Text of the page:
With the introduction of novel anticoagulant therapies, the validity and applicability of current coagulation measurement techniques have been in question. The new generation of anticoagulant therapies, involving dabigatran, rivaroxaban, apixaban, edoxaban, and betrixaban, were designed to minimize the requirement for monitoring or dose adjustment of the patient. However, while with these novel anticoagulants, the need for monitoring might be reduced, it will never go away for patients with special needs like kids, pregnant women, and senior people. New devices have been shown to be capable of measuring and studying effect of both types of DOACs – direct thrombin inhibitors and anti-Xa(s) – although these devices have not been employed in all clinical centers. Therefore, the applicability of already-established methods needs to be verified with these novel drugs and new methods and parameters, which will enable their monitoring will need to be established.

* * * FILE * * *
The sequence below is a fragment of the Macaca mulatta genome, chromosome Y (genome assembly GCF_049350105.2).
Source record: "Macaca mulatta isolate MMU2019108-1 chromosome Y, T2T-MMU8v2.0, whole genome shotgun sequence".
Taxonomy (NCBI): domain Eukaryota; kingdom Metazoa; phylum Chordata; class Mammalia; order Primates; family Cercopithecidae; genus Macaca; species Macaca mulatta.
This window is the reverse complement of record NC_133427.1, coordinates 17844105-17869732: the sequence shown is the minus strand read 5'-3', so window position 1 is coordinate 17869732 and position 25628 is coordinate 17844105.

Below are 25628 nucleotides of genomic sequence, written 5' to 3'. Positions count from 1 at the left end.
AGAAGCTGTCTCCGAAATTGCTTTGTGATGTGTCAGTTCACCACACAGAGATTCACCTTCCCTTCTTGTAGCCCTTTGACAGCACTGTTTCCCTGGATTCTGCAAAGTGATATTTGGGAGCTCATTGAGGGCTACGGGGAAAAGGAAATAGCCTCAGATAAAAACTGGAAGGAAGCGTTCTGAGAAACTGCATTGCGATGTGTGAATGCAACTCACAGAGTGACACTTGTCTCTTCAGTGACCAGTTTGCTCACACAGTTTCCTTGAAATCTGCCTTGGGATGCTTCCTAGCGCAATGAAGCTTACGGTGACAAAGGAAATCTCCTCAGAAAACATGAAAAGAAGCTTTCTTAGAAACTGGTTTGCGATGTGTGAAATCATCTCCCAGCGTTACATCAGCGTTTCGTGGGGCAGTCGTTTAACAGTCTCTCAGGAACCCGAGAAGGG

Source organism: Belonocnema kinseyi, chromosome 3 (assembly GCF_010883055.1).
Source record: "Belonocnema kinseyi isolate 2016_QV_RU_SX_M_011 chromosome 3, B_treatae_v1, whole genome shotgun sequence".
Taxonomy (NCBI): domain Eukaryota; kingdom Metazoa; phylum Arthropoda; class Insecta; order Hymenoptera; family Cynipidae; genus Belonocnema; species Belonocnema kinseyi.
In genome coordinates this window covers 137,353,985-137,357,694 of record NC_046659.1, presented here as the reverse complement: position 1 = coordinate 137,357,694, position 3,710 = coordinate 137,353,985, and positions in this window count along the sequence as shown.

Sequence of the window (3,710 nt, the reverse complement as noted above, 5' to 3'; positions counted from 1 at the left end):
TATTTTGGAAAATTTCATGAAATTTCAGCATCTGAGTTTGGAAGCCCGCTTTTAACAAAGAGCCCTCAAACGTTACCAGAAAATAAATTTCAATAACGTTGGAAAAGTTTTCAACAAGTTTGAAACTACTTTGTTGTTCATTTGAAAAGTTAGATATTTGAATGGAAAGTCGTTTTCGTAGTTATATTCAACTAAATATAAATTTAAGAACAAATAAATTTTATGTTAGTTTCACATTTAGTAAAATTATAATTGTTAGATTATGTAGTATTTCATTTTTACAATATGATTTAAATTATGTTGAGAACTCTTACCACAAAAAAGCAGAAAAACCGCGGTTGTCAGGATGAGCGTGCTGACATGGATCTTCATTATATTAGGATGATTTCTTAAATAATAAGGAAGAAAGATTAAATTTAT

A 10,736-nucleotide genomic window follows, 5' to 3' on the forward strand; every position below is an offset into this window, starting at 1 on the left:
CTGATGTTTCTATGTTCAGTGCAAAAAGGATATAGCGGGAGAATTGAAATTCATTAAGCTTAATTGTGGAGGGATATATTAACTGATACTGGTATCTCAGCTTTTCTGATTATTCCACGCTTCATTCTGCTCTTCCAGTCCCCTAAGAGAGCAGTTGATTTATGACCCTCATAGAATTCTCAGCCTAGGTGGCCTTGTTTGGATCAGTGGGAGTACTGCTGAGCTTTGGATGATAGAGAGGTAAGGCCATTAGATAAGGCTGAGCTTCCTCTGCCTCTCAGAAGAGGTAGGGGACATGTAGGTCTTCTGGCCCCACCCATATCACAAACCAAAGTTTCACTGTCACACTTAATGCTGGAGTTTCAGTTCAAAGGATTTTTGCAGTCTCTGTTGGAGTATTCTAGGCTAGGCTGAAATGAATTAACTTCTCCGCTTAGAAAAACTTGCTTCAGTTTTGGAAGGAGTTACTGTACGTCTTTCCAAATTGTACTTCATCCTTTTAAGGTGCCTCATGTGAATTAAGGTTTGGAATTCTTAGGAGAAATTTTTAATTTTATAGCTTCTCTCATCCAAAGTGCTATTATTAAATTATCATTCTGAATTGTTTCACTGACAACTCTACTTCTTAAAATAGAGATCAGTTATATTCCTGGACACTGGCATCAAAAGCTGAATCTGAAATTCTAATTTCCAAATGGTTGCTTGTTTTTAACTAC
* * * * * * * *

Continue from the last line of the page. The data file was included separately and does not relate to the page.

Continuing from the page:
The manufacturers are actively pursuing novel analyzers, which more specifically assess the role of platelets in human pathologies, including bleeding and thrombotic disorders, cancer, sickle cell disease, stroke, ischemic heart disease, and others. There are several analyzers like acoustic waves that are already commercially available, and their ability to assess platelet contractile forces. These analyzers are utilized in a miniaturized point-of-care device, capable of using only a small amount of citrated whole blood, measuring the time required for fluorescent microspheres to cease motion due to clot formation. The result provided is a clotting time in seconds. Also, this system may be useful for assessing anticoagulant effects.